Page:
The man rode out a heart attack, in a dry cleaners, standing up, while gripping the edge of the counter. Once it passed, he collected his dry cleaning and went about his business. He never told his family about the incident. According to my friend that was just how is father was. "There wasn't anything any of us could do about it, so why bother telling us? That was typical of him."

That, to me, is perhaps the pinnacle of masculine stoicism.

[–]franklyforthright 4 points5 points  (1 child)

that's just pure retardation. Go seek medical help if you require it. For fucks sakes people

[–][deleted] -3 points-2 points  (0 children)

This. Deny and suppress your emotions, even grief. It is totally healthy for you. Women will love you in the end. They don't want another girl who cries. They want a man. If anything, pour out a few glasses of whiskey (neat, always, ) to drown any emotions you may be feeling.

[–]icouldhavehaditall 63 points64 points  (7 children)

This exactly. You need to be a rock, always calm, stoic and unaffected. Women lean on you for support, never the other way around.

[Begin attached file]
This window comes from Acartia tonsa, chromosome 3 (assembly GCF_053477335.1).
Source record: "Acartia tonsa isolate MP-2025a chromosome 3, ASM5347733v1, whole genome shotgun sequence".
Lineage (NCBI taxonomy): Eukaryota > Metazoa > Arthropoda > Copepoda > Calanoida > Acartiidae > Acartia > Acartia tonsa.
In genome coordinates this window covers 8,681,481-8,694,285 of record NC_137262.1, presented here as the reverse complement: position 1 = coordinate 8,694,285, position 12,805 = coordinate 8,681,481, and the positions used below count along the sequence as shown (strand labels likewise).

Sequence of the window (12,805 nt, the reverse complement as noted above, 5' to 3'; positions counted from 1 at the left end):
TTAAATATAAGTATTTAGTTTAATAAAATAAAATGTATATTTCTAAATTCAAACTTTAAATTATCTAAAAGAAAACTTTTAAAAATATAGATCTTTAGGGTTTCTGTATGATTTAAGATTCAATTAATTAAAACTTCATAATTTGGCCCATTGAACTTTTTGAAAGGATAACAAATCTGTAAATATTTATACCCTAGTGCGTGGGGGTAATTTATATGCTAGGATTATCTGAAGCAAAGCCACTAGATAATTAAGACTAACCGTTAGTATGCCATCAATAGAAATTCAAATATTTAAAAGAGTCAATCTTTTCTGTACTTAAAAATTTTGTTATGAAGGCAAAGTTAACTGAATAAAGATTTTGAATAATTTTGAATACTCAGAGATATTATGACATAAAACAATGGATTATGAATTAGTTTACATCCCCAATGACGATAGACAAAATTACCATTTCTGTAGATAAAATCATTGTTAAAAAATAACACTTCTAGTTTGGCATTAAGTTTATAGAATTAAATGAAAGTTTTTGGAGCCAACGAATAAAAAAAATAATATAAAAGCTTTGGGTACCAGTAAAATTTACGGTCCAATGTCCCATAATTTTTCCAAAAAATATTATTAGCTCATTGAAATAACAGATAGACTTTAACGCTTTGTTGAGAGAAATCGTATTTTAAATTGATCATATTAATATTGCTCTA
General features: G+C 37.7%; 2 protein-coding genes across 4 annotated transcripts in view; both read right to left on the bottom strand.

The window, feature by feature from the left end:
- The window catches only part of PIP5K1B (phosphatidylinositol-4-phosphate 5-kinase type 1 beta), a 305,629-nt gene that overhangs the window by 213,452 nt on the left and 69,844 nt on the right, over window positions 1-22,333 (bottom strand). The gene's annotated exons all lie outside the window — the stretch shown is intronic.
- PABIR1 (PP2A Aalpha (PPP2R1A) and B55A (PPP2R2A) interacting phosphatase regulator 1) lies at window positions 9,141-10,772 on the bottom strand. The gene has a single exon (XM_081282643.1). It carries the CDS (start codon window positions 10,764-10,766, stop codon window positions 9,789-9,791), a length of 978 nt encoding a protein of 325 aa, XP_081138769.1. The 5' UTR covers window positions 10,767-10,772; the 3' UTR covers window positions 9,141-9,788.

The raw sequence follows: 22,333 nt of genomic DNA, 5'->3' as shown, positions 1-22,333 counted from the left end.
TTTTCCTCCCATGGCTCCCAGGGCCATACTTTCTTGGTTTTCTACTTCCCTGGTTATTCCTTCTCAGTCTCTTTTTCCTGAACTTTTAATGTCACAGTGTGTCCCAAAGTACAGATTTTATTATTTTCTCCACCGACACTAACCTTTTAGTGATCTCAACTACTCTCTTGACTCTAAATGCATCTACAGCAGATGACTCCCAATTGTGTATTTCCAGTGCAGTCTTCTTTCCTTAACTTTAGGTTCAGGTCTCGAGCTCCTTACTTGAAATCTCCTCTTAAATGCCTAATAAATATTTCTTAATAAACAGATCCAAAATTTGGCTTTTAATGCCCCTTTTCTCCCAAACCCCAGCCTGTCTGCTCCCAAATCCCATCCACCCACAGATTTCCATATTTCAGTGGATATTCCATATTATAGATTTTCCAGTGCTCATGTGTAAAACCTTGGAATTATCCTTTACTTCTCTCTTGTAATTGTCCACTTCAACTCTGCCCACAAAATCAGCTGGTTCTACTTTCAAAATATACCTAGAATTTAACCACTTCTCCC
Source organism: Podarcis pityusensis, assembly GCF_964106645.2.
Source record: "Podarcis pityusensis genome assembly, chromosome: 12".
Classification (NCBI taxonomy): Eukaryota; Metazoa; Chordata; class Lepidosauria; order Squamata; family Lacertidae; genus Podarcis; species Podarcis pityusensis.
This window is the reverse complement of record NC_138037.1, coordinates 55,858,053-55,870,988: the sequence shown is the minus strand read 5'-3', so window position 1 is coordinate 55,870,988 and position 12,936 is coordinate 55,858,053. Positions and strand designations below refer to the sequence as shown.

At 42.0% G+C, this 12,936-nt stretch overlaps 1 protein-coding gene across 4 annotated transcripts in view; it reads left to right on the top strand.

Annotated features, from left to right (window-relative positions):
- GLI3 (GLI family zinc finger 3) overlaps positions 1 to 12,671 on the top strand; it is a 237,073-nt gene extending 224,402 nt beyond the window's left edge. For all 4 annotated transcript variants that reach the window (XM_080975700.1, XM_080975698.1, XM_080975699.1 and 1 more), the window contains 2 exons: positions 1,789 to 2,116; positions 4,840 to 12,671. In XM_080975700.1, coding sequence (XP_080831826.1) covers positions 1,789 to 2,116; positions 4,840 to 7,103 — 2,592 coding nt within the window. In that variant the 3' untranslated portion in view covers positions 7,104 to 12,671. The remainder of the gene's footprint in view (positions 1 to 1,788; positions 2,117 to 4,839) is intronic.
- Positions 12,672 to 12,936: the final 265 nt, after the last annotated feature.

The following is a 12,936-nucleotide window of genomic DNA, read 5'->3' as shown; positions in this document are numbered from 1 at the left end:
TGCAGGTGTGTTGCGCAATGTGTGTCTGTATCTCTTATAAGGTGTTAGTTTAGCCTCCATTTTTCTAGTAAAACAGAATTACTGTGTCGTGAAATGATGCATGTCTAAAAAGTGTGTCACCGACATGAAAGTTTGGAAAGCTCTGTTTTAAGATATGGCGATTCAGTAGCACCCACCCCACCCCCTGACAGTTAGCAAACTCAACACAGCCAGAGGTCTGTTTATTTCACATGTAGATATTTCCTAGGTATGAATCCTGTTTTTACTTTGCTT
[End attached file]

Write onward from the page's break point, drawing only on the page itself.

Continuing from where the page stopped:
[–]ohsweetword 34 points35 points  (0 children)

Women worth your time are allowed to lean on you for support.

[–][deleted] 13 points14 points  (2 children)

I agree with you, but as men, we must recognize our weakness. Our emotions must be understood, from outside the bull-shit frame of "getting in touch with your feminine side", something that equates true masculinity to being a completely disconnected robot. Remember that even Atlas shrugged, and so will men like you and I...many times, I assure you.

[–]DocObvious_ 0 points1 point  (1 child)

That's why your brothers are for. When my friend died on his motorcycle, my bros were right there. I didn't call some woman, my brothers heard about it me called me. They were my shoulder when I needed one, and I'm theirs when they need one.

[–][deleted] 0 points1 point  (0 children)